17 SES 01, Paper Session
Issues that appear as debated and controversial in a society change over time with social changes and topical events. Schoolteachers, particularly in social studies subjects, need to in their teaching address enduring as well as suddenly appearing controversial issues. This is often didactically challenging as teachers might have limited knowledge about new issues, accessible sources of information might offer different or competing interpretations of what is going on and students might hold strong and emotionally laden differing opinions (Cowan & Maitles 2012, 5; Hess 2009, Hand 2008). However, we do not know much about how topical controversial issues are, and have been, handled in schools in the Swedish context (Ljunggren, Unemar Öst & Englund 2015). A newly started research project, financed by the Swedish Research Council, will investigate how Swedish teachers today and curriculum guidelines from 1962 and onwards handle topical controversial issues.
This paper presents the historical sub study of the project, which analyzes curriculum guidelines for the social studies subjects from 1962 and onwards. What is presented as controversial issues? How shall these issues be taught? What implications are noticed and what difficulties are foreseen connected to teaching about controversial issues? What similarities and differences between the subjects can be found? Based on these research questions, the paper will discuss how the curriculum changes over time and how these changes can be understood in relation to their social and educational contexts.
The project is theoretically based on an assumption that subjects (disciplines as well as school subjects) are partly different cultures (Kreber 2009; Goodson 1993). Not only their object of knowledge are separate, but also opinions about for example truth, meaning, interpretation and analysis might differ, as opinions about depth and breadth, and what is seen as general or specific (Messer-Davidow, Shumway & Sylvan 1993). This goes also for the social studies subjects civics, geography, history and religion although they in Swedish comprehensive schooling are close to each other and in curriculum guidelines are partly presented together as social studies and given joint goals. The project will also employ the analytical lens of major functions of education: qualification, socialization, subjectification (Biesta 2009) and existentialization (Aspelin 2015). Based on this, it is assumed in the project that the social studies subjects might contribute in different ways to the functions of schooling.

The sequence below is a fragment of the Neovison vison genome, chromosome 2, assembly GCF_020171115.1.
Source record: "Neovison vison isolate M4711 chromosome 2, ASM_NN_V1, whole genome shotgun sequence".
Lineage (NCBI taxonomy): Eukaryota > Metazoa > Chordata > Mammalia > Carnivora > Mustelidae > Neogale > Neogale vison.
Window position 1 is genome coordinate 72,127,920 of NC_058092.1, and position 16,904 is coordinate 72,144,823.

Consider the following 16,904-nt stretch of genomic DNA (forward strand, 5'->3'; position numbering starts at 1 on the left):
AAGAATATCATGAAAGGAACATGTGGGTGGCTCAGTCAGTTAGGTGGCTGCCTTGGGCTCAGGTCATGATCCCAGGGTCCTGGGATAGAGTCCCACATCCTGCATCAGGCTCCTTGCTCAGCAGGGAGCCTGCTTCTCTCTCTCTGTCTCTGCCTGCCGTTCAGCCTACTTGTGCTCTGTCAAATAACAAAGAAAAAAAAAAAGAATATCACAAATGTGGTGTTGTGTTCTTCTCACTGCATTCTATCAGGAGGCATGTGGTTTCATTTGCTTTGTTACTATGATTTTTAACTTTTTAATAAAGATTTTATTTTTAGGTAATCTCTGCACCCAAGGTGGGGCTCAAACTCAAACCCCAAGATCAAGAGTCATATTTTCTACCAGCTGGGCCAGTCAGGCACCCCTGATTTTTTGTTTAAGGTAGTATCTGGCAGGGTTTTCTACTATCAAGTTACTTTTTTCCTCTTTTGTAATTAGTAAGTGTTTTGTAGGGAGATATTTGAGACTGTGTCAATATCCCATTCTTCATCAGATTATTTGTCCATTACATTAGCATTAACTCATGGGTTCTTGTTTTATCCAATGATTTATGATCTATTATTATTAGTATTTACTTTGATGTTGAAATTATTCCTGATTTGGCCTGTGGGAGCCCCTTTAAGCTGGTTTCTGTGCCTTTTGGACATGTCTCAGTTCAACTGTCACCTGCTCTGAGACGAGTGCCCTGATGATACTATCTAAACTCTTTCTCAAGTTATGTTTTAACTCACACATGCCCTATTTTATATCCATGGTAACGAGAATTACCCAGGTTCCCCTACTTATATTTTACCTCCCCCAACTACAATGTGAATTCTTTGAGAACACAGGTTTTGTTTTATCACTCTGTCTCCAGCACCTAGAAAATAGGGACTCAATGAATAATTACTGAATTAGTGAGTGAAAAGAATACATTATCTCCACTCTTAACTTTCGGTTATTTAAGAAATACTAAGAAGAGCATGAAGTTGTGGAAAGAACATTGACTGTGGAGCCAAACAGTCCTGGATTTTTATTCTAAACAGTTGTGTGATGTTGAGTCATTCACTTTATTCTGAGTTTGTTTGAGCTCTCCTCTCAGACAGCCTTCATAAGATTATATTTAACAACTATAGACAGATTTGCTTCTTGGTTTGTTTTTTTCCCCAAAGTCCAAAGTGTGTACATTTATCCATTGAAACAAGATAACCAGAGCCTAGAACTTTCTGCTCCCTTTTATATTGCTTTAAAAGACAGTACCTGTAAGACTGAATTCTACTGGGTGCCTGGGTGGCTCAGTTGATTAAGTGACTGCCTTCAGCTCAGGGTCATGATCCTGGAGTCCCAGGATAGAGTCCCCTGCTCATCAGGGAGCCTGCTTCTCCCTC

The project has a subject comparative ambition based on the theoretical assumptions presented above. The historical curriculum study, which is presented here, analyses the curriculum guidelines for civics, geography, history and religion for grades 7, 8 and 9 (students 13-15 years) from 1962 and up until today (guidelines connected to the national central steering documents Lgr 62, Lgr 69, Lgr 80, Lpo 94, and Lgr 11). A thematic content analysis will be made from the research questions, and a comparative analysis using Biesta’s/Aspelin’s concepts. The empirical findings and the changes over time will be related to relevant social and educational contexts.
The historical study of the curriculum guidelines will show how what is deemed as controversial issues, and how teachers should deal with them in their teaching changes over time. I expect to find similarities and differences between the subjects when it comes to the prescribed teaching of controversial issues, showing how the educational functions are given different weight and turn out differently. The results of the historical study may provide insights that can lead to a better understanding of the educational cultures of the social studies subjects. They will serve as a base and point of reference for the analyses in the project of today’s teaching.
Aspelin, J (2015), “The elementary forms of educational life: understanding the meaning ofeducation from the concept of ‘social responsivity’”, Social Psychology of Education 18:3. Biesta, G (2009), “Good education in an age of measurement: On the need to reconnect with the question of purpose in education”, Educational Assessment, Evaluation and Accountability 21:1. Cowan, P & H Maitles (2012), Teaching Controversial Issues in the Classroom: Key Issues and Debates. London & New York: Continuum. Goodson, I.F. (1993), School Subjects and Curriculum Change. London: Falmer Press. Hand, M (2008), “What Should we Teach as Controversial? A Defense of the Epistemic Criterion”, Educational Theory 58:2. Hess, D (2009), Controversy in the Classroom: The Democratic Power of Discussion. New York: Routledge. Kreber, C red. (2009), The university and its disciplines: teaching and learning within and beyond disciplinary boundaries. New York: Routledge. Ljunggren, C, I Unemar Öst & T Englund red. (2015), Kontroversiella frågor: Om kunskap och politik i samhällsundervisningen. Malmö: Gleerups. Messer-Davidow, E, D Shumway & D J Sylvan (1993), Knowledges: Historical and Critical Studies in Disciplinarity. Charlottesville & London: University Press of Virginia.
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